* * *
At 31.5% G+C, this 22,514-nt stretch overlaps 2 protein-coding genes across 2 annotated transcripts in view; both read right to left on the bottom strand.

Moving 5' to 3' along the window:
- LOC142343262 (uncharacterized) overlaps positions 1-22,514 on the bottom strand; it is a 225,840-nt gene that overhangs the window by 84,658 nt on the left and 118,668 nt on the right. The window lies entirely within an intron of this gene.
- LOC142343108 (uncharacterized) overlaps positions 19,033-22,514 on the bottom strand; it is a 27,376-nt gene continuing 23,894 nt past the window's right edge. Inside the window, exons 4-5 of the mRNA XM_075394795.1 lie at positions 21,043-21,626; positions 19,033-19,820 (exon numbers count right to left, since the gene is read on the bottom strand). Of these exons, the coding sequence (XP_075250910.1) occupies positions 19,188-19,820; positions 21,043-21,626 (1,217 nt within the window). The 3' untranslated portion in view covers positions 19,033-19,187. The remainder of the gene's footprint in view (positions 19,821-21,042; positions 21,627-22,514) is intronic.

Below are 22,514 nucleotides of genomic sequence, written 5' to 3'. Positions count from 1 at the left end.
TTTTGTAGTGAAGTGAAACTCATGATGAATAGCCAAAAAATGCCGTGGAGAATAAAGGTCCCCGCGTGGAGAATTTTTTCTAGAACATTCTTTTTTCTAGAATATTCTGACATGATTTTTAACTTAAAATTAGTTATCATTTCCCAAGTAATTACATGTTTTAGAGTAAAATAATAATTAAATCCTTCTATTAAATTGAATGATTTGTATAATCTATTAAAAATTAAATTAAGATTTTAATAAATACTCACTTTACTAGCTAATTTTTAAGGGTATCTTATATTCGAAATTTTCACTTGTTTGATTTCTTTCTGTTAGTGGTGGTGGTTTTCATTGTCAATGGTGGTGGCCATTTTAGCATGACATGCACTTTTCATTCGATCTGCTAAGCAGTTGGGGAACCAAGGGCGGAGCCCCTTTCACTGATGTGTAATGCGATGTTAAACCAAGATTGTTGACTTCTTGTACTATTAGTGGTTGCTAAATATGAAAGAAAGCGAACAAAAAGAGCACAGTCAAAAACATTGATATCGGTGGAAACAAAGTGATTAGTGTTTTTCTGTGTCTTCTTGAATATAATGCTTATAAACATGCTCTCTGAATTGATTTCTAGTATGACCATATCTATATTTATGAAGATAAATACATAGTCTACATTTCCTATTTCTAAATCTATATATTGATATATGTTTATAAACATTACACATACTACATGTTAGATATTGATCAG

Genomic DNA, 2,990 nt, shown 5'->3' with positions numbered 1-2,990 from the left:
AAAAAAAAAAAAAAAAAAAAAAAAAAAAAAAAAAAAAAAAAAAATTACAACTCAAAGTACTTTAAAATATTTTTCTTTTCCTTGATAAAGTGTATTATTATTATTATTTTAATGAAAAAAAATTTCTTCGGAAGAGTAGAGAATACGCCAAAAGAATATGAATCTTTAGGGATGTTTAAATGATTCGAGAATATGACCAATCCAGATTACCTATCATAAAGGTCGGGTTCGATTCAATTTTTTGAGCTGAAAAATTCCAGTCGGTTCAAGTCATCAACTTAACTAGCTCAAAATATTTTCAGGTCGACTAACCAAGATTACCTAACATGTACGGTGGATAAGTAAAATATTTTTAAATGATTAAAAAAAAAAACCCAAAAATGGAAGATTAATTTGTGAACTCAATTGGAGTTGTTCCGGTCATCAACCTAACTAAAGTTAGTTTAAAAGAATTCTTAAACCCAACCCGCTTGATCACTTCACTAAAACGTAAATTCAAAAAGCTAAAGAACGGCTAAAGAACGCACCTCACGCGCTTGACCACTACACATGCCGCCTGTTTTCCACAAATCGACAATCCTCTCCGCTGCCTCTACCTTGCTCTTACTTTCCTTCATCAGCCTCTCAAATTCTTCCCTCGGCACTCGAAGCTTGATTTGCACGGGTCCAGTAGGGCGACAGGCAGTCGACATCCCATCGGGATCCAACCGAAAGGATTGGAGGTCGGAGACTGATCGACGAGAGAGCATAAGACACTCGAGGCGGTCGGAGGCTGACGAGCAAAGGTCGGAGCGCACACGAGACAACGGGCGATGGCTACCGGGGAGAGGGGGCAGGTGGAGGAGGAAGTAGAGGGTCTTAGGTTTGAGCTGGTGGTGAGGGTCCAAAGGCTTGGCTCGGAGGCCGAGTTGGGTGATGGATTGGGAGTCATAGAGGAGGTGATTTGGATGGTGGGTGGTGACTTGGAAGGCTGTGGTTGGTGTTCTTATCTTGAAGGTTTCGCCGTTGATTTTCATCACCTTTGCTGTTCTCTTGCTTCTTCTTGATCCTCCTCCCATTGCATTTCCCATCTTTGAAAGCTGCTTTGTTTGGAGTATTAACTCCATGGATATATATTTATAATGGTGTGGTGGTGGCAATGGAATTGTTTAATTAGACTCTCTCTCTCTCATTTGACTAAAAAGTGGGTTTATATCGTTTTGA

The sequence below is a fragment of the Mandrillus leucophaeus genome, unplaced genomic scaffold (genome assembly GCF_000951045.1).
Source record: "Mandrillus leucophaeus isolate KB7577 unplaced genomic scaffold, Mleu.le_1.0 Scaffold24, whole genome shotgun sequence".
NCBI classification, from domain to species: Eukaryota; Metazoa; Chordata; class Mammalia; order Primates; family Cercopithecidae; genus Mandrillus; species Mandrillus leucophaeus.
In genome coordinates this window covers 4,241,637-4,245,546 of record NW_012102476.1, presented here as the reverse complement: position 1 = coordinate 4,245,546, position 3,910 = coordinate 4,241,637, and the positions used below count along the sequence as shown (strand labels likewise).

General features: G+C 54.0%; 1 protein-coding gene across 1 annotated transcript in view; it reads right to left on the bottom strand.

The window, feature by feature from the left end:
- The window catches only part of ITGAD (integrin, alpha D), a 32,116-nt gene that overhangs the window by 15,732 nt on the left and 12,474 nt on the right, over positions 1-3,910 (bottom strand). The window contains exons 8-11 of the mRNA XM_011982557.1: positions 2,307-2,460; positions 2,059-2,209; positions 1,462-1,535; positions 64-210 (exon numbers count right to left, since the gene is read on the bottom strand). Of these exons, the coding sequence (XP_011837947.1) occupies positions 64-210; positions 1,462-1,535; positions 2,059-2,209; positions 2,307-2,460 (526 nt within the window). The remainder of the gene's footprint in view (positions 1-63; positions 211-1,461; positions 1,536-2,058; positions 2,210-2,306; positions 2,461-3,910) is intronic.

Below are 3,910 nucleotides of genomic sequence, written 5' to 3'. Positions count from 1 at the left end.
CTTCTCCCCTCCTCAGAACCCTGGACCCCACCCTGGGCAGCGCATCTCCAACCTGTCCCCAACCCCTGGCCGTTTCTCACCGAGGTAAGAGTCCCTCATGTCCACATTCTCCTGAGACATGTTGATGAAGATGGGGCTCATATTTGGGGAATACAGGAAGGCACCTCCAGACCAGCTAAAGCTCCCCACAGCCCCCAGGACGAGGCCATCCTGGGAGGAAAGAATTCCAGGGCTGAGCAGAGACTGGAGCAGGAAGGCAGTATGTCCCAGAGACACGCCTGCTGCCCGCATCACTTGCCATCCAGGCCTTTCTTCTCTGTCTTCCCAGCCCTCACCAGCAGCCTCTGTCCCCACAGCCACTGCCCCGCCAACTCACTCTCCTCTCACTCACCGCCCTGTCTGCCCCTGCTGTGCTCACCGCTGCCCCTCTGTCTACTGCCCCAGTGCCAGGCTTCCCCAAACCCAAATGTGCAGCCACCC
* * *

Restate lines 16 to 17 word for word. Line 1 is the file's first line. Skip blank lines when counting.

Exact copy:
Below are 3,910 nucleotides of genomic sequence, written 5' to 3'. Positions count from 1 at the left end.
CTTCTCCCCTCCTCAGAACCCTGGACCCCACCCTGGGCAGCGCATCTCCAACCTGTCCCCAACCCCTGGCCGTTTCTCACCGAGGTAAGAGTCCCTCATGTCCACATTCTCCTGAGACATGTTGATGAAGATGGGGCTCATATTTGGGGAATACAGGAAGGCACCTCCAGACCAGCTAAAGCTCCCCACAGCCCCCAGGACGAGGCCATCCTGGGAGGAAAGAATTCCAGGGCTGAGCAGAGACTGGAGCAGGAAGGCAGTATGTCCCAGAGACACGCCTGCTGCCCGCATCACTTGCCATCCAGGCCTTTCTTCTCTGTCTTCCCAGCCCTCACCAGCAGCCTCTGTCCCCACAGCCACTGCCCCGCCAACTCACTCTCCTCTCACTCACCGCCCTGTCTGCCCCTGCTGTGCTCACCGCTGCCCCTCTGTCTACTGCCCCAGTGCCAGGCTTCCCCAAACCCAAATGTGCAGCCACCC